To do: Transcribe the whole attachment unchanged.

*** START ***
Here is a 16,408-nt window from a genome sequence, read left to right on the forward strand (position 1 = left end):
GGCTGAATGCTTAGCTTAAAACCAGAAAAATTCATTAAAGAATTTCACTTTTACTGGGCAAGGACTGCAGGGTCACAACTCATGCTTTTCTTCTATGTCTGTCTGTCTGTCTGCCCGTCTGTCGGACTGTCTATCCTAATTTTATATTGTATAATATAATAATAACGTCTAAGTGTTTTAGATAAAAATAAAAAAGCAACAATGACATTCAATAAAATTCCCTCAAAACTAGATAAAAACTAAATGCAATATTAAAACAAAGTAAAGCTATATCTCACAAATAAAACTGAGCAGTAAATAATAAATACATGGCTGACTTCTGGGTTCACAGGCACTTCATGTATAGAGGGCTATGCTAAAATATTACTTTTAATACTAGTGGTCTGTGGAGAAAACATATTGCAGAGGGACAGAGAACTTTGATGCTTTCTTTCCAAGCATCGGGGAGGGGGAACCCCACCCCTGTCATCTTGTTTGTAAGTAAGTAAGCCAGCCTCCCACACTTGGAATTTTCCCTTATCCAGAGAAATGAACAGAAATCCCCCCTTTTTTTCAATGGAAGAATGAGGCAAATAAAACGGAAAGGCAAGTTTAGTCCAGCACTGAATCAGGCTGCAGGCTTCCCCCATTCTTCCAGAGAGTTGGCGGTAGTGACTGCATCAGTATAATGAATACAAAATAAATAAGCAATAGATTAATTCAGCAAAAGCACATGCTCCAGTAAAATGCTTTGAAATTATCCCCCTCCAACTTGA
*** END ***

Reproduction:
Here is a 16,408-nt window from a genome sequence, read left to right on the forward strand (position 1 = left end):
GGCTGAATGCTTAGCTTAAAACCAGAAAAATTCATTAAAGAATTTCACTTTTACTGGGCAAGGACTGCAGGGTCACAACTCATGCTTTTCTTCTATGTCTGTCTGTCTGTCTGCCCGTCTGTCGGACTGTCTATCCTAATTTTATATTGTATAATATAATAATAACGTCTAAGTGTTTTAGATAAAAATAAAAAAGCAACAATGACATTCAATAAAATTCCCTCAAAACTAGATAAAAACTAAATGCAATATTAAAACAAAGTAAAGCTATATCTCACAAATAAAACTGAGCAGTAAATAATAAATACATGGCTGACTTCTGGGTTCACAGGCACTTCATGTATAGAGGGCTATGCTAAAATATTACTTTTAATACTAGTGGTCTGTGGAGAAAACATATTGCAGAGGGACAGAGAACTTTGATGCTTTCTTTCCAAGCATCGGGGAGGGGGAACCCCACCCCTGTCATCTTGTTTGTAAGTAAGTAAGCCAGCCTCCCACACTTGGAATTTTCCCTTATCCAGAGAAATGAACAGAAATCCCCCCTTTTTTTCAATGGAAGAATGAGGCAAATAAAACGGAAAGGCAAGTTTAGTCCAGCACTGAATCAGGCTGCAGGCTTCCCCCATTCTTCCAGAGAGTTGGCGGTAGTGACTGCATCAGTATAATGAATACAAAATAAATAAGCAATAGATTAATTCAGCAAAAGCACATGCTCCAGTAAAATGCTTTGAAATTATCCCCCTCCAACTTGA